Postby mercalia » 26 Aug 2020, 8:43pm

re Office . I use Softmakers products. A German company that has its own office suite that is compatible with MS Office. Its also quite cheap. It also broadly looks like MS office.

https://www.softmaker.com/en/

They often have special offers incl free keys for older versions.

Better than the bloated thing that MS offers these days

Manc33
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Re: 25 Years Ago the most significant Windows operating system was launched

Postby Manc33 » 26 Aug 2020, 11:42pm

25 years and they have yet to add something in where you can make a window always on top.
When two cyclists get married, they should throw anodized cable crimps instead of confetti.

DaveReading
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Re: 25 Years Ago the most significant Windows operating system was launched

Postby DaveReading » 27 Aug 2020, 8:20am

Manc33 wrote:25 years and they have yet to add something in where you can make a window always on top.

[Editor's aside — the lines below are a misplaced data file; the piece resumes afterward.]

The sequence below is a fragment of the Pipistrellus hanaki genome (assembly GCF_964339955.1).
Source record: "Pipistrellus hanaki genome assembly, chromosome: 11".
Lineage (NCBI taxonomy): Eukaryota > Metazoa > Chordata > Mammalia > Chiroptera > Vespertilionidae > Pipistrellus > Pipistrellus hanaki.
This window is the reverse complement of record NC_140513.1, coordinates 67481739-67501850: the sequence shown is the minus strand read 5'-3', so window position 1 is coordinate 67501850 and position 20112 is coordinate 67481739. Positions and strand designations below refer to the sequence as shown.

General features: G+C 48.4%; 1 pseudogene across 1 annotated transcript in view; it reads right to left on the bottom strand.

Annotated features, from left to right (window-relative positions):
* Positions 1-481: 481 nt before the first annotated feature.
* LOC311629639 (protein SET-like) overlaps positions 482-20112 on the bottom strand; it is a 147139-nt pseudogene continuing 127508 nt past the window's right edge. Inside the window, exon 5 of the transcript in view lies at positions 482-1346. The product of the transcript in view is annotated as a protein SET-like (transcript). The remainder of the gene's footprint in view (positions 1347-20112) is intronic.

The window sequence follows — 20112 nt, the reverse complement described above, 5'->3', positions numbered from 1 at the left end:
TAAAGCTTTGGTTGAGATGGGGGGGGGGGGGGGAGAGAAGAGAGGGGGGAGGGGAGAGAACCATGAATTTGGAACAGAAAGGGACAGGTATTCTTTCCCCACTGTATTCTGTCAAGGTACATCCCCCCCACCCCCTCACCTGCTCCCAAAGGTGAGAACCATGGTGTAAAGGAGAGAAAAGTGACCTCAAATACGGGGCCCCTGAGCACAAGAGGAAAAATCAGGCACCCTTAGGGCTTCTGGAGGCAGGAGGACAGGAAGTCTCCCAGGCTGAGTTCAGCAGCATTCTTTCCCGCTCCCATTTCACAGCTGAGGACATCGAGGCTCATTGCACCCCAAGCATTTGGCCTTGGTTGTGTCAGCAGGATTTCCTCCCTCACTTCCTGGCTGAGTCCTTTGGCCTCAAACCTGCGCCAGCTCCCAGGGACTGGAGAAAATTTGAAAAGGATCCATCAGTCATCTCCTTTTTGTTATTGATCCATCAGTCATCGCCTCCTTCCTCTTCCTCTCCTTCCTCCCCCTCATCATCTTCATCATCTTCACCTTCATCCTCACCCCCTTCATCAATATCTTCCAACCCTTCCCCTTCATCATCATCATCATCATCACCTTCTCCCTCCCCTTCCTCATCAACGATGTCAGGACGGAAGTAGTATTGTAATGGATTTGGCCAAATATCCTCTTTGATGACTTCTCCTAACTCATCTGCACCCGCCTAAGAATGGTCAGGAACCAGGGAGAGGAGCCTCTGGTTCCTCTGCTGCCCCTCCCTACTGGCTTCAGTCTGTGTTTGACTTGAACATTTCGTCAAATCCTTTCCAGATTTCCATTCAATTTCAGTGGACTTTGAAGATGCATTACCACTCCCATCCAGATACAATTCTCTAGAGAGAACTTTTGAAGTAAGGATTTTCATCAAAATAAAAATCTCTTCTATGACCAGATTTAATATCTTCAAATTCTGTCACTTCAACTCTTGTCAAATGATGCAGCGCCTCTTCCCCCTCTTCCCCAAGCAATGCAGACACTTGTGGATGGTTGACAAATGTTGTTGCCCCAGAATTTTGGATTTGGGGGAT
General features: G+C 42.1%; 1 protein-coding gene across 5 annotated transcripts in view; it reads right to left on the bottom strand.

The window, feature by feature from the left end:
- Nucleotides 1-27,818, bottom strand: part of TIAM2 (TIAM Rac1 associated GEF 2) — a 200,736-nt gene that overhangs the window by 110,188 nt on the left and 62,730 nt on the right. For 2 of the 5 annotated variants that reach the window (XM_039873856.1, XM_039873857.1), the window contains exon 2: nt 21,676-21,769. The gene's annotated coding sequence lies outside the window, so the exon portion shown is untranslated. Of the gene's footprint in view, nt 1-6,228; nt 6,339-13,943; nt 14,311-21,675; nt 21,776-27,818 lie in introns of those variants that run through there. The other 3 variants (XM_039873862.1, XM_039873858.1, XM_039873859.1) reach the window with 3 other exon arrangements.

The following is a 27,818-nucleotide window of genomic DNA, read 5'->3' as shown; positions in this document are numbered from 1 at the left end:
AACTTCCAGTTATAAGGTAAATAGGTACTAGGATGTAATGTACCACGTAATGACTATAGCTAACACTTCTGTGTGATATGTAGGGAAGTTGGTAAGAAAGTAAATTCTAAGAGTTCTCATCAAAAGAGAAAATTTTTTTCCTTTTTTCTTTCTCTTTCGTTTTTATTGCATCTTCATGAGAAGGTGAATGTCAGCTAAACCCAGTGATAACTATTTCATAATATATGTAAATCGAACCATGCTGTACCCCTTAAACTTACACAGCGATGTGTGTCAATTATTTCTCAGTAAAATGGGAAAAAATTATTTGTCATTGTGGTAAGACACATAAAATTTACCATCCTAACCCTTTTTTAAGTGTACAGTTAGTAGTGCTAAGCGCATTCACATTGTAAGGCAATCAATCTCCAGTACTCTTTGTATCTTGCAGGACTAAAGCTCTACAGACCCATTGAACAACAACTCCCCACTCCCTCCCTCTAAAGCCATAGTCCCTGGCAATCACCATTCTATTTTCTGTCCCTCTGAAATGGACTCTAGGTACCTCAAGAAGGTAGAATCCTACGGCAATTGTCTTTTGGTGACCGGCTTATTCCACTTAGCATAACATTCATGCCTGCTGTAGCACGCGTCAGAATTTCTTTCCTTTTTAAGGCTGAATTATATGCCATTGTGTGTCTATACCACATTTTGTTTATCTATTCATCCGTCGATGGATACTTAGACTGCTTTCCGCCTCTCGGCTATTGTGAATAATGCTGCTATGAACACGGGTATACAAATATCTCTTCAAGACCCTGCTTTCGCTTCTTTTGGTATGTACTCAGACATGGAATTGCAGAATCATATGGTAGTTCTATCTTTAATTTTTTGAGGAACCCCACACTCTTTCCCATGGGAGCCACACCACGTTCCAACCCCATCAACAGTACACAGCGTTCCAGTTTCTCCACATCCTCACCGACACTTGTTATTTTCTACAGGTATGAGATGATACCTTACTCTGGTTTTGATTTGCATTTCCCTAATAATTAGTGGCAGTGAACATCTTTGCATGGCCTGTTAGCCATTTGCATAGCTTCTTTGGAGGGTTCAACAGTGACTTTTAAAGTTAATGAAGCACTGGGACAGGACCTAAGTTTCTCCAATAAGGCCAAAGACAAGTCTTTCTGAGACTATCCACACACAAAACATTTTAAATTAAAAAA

Doesn't Ctrl+Space do that in W10 ?

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Pastychomper
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Re: 25 Years Ago the most significant Windows operating system was launched

Postby Pastychomper » 27 Aug 2020, 8:54am

pete75 wrote:Have only used Red Hat Linux and that was all command line - nothing wrong with that and I prefer it for system admin etc and it's easy enough to write shell scripts to automate tasks, do system admin, run processes etc. Used mainly for running Oracle databases which it didn't do quite as well as Solaris. Also used it on one box for running a suite of Cobol programs previously running on a an ICL VME machine. They did what they did very well and were also easy to maintain so no point in rewriting them in some other language. Quite pleased about that - had written the whole lot in 1988 and they're still running 32 years later.


Fairy nuff, I get the impression that most professional Linux use is very command-line driven. I came from the opposite direction, a desktop-using amateur who had had to do one Windows reinstall too many. In those days (2001) using Linux did mean either getting lucky with hardware or getting familiar with the CLI, but over the years the graphical tools have matured a lot.
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ferrit worrier